Scott Ellis Quotes

  1. I get to choose the people I work with.
  2. My first time ever on the Tony Awards was in 1984, the year of ‘The Rink.’
  3. As an actor, you don’t have control over what you do, whom you work with.
  4. I feel that once you go into rehearsal, you need to focus on the show in the room.
  5. The smartest thing a director can do is surround himself with really good people.
  6. ‘On the Twentieth Century’ was always something I wanted to do because of Kristin Chenoweth.
  7. I always have to come back to shows to take out the improvements actors have put in. Laughs are addictive, and sometimes they’re good laughs, and sometimes they’re bad laughs.
  8. I’m big on research. I love research, so I tend to do a lot of reading.
  9. Any director who comes into a revival owes a great deal to the original director. If I know the backbone works, it gives me, as a director, much more freedom to bring something new to it or try something different.
  10. I don’t consider myself a flashy director. A lot of times, people will look and don’t even know what I do.
  11. After raising twins, you get organized.
  12. The challenge of a revival is how to bring something fresh. The reward is the opportunity to add different flourishes. You’re dealing with different actors, designers and a different time.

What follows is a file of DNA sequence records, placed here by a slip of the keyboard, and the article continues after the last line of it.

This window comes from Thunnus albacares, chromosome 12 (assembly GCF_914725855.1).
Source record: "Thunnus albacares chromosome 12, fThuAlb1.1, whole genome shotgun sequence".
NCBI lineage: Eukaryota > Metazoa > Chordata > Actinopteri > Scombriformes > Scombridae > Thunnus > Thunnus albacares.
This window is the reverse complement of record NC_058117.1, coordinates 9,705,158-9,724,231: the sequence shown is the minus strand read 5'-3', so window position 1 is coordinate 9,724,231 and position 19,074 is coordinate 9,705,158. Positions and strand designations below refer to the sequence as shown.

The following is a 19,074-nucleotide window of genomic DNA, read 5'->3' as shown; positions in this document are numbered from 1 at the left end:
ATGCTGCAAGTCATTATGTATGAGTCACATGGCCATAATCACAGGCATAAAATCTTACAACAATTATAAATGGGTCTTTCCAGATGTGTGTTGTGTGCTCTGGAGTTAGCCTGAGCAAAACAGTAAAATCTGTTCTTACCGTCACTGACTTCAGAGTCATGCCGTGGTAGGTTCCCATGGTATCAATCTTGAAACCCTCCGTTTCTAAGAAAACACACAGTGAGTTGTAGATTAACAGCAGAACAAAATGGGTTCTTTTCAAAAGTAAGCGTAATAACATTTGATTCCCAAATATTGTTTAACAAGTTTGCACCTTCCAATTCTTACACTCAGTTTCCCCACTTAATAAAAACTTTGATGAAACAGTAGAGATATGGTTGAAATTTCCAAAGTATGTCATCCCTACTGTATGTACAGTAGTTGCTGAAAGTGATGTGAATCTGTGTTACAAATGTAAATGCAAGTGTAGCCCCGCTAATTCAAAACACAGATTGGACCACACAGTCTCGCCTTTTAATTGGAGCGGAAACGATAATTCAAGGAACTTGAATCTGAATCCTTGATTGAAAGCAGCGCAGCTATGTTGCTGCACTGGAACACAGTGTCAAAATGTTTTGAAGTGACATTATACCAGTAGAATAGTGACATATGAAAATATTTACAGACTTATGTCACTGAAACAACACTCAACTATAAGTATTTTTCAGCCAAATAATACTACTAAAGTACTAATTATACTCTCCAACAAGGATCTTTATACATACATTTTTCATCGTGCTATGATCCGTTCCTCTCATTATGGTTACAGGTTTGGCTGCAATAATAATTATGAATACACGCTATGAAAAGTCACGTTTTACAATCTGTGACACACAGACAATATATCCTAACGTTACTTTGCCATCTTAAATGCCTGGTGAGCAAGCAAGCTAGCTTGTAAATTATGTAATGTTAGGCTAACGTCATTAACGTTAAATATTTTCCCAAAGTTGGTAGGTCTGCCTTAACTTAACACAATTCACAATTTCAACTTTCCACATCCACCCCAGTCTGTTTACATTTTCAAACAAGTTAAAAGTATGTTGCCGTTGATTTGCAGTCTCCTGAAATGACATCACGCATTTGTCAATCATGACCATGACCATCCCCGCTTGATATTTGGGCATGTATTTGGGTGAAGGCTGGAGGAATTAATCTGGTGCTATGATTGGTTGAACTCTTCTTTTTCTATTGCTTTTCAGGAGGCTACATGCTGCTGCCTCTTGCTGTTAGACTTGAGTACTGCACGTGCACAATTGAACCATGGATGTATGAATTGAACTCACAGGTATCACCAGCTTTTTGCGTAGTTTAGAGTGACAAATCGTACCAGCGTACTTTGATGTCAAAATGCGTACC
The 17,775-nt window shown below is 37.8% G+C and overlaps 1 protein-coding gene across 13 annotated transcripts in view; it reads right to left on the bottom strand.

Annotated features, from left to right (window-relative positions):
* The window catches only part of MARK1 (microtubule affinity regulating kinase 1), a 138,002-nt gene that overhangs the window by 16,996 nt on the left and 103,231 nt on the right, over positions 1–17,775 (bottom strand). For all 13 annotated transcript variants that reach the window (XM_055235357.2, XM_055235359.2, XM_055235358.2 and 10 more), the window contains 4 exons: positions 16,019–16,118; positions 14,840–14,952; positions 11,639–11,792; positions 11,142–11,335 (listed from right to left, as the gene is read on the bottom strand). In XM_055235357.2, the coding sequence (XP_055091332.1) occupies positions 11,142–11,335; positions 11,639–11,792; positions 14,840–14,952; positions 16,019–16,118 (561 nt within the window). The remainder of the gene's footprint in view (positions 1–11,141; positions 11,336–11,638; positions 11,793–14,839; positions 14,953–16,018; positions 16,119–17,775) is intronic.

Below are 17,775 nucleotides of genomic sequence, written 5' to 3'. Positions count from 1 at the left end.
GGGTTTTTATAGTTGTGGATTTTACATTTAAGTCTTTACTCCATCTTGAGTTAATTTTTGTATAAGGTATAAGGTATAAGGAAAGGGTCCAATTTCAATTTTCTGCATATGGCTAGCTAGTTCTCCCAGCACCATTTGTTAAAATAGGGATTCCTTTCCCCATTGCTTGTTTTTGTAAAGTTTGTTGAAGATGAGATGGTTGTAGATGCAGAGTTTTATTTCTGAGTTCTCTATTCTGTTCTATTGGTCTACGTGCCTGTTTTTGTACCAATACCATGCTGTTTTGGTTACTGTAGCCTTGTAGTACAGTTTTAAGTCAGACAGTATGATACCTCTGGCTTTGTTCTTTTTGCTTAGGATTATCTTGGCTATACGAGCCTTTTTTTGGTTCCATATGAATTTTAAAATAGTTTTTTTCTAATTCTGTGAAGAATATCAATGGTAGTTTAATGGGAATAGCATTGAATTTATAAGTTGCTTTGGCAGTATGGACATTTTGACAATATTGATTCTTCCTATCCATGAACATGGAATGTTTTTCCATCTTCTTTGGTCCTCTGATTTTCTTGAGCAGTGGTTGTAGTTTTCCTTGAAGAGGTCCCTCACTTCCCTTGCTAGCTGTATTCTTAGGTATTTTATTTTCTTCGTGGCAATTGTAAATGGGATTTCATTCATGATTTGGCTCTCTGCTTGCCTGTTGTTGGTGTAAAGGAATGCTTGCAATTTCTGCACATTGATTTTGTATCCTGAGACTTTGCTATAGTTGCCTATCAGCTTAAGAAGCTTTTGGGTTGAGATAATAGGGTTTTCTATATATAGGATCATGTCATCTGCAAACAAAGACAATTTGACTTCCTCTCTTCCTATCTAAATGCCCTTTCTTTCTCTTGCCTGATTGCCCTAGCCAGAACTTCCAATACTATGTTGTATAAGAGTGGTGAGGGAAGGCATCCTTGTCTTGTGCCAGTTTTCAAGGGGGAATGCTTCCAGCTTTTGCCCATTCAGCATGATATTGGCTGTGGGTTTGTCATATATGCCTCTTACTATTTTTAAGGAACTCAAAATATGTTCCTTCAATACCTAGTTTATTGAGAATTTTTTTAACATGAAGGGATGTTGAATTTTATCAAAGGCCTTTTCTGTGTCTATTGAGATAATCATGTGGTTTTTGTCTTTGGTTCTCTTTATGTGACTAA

13. A bad laugh is a laugh for the sake of a laugh that’s out of character.
  14. Actors are smart. They have to feel safe enough to fall and to get back up. My job is to make sure they don’t get hurt.
  15. Casting, to me, is always the same. It’s a very important part of a director’s job. I pick people that I sense I’d like to be in a room with and will enjoy the rehearsal process with because that’s the best part.
  16. When you’re working on a play like ‘Sloane,’ that play works; you don’t have to worry about that. When you’re working on a new play like ‘Little Dog,’ you have no clue if the play works. You’re exploring.
  17. ‘You Can’t Take It With You’ has eighteen people onstage at one point. Musicals entail a larger collaboration, and I love that.
  18. ‘Twelve Angry Men’ was done with an intermission, and I took that out. I really wanted an audience to feel like they had no break, just like those jurors, and you’re not going to get out of that room until you come to a decision.
  19. My acting experience has been a benefit. What I learned from directors is how to listen to and talk with actors. I know how they think and what they need.
  20. My directing style has changed over the years. I allow things to breathe a lot more.
  21. The night before ‘The Elephant Man’ opened, we had a sleepover for 12 kids. Being organized is the key.
  22. You can’t live like a monk if you have two five-year-old twins. That ain’t happening. Just the opposite, actually.
  23. Being a twin, and knowing if my twin was gone or lost – that’s a part of me. There’s no way I could be the same person knowing my brother had passed away.
  24. The theatre show-biz types don’t change much, no matter what era we’re in. The question of how you balance being in show business with your personal life isn’t very different.

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